Former Roadside Zoo Bear, Ricki, Reunites with Rescuer Whose Lawsuit Freed Her from Concrete Cage
Press Invited to The Wild Animal Sanctuary-Monday, May 6, 2019
Contact: email@example.com, 201-679-7088
For 16 years, Ricki, a black bear, lived alone in a bare 250-square-foot cage outside of an ice cream shop in Pennsylvania. Suffering on a concrete floor in this tiny enclosure, Ricky would repetitively pace — a clear sign of her psychological distress from being trapped in these inhumane conditions.
Ricki was also fed a poor diet. For a quarter, visitors could purchase an unhealthy mix of dog food and corn from a gum ball machine to slide down a chute into the chain link fence that kept her confined.
After seeing Ricki in person, veterinarian Ursula Bechert warned the bear was suffering a “slow and torturous decline in physical and mental health” in these conditions.
Kelly Bennett, who lived nearby, saw the misery and harm in Ricki’s situation, too. Bennett was moved by Ricki’s suffering and decided to take action. Having learned about the Animal Legal Defense Fund’s work on behalf of another captive bear held in inhumane conditions, Bennett reached out for help.
In 2014, Bennett, three additional plaintiffs, and the Animal Legal Defense Fund filed a lawsuit on Ricki’s behalf — arguing the cruel conditions of Ricki’s captivity violated state regulations requiring the humane care and treatment of wild animals, and also posed a threat to public safety. Bennett and Animal Legal Defense Fund argued that Ricky should be moved to a bona fide sanctuary where her physical and psychological needs could be met.
Faced with these claims, the owner of Jim Mack’s Ice Cream Shop agreed to a settlement in 2015, allowing Ricki to be moved to the Wild Animal Sanctuary in Colorado. She has been there ever since. Captive animals cannot be released into the wild, but Ricki has the next best thing at the Wild Animal Sanctuary. With 15 acres of rolling grassland to roam, water to swim in and the company of other bears, Ricki is able to hibernate and exhibit natural behaviors. She loves exploring her habitat and swimming.
Bennett, a veterinary technician, has been actively working towards making her planned trip to be reunited with Ricki at the Wild Animal Sanctuary, to witness “Ricki’s paws on grass,” as she says, after a decade and a half on a concrete slab. This emotional moment will happen on May 6, 2019.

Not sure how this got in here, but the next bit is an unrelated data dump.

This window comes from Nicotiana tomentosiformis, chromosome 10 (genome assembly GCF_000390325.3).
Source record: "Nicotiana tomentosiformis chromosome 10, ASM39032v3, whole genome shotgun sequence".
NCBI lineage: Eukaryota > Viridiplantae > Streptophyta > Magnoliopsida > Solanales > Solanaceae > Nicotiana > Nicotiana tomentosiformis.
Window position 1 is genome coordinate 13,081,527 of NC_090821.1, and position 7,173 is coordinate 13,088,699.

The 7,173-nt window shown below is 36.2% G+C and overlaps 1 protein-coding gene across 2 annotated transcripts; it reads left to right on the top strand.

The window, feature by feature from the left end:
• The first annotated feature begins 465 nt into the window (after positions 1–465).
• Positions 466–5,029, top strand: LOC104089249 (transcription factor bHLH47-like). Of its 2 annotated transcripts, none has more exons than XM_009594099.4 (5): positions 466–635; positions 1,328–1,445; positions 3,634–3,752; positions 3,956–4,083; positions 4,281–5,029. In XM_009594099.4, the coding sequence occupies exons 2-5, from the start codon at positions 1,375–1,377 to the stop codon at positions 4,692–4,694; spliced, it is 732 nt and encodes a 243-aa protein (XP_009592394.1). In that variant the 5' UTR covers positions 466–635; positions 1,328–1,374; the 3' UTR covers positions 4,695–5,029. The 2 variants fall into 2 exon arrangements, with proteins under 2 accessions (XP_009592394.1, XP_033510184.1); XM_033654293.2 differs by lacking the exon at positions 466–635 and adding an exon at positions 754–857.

“I was horrified when I saw Ricki trapped in her cinderblock cage at Jim Mack’s Ice Cream Shop. As a Pennsylvanian and an animal lover, I could not stand by and do nothing while Ricki suffered. For anyone witnessing animal suffering, I hope you will speak up, too,” says Kelly Bennett. “I’ve been following Ricki on social media constantly since she was moved to the Wild Animal Sanctuary. I cannot wait to finally get to see her in person there, with so much room to live in, and soft grass under her feet.”
Bennett also continues to advocate for animals. She is now participating in the Animal Legal Defense Fund’s lawsuit against another roadside zoo in Pennsylvania, where animals are maintained in squalid conditions in violation of the Endangered Species Act and state animal cruelty laws.
Amanda Welling, Angela Santmier, and Matthew Gulczynski were also plaintiffs in the lawsuit freeing Ricki.
Press are invited to The Wild Animal Sanctuary on Monday, May 6, 2019 from 10am to 12noon see Ricki the bear. Kelly Bennett, Diane Balkin, Senior Staff Attorney with the Animal Legal Defense Fund, and Pat Craig, the Wild Animal Sanctuary’s executive director, will be available for on-camera interviews at this time. Directions to the facility are available at www.wildanimalsanctuary.org/visit.
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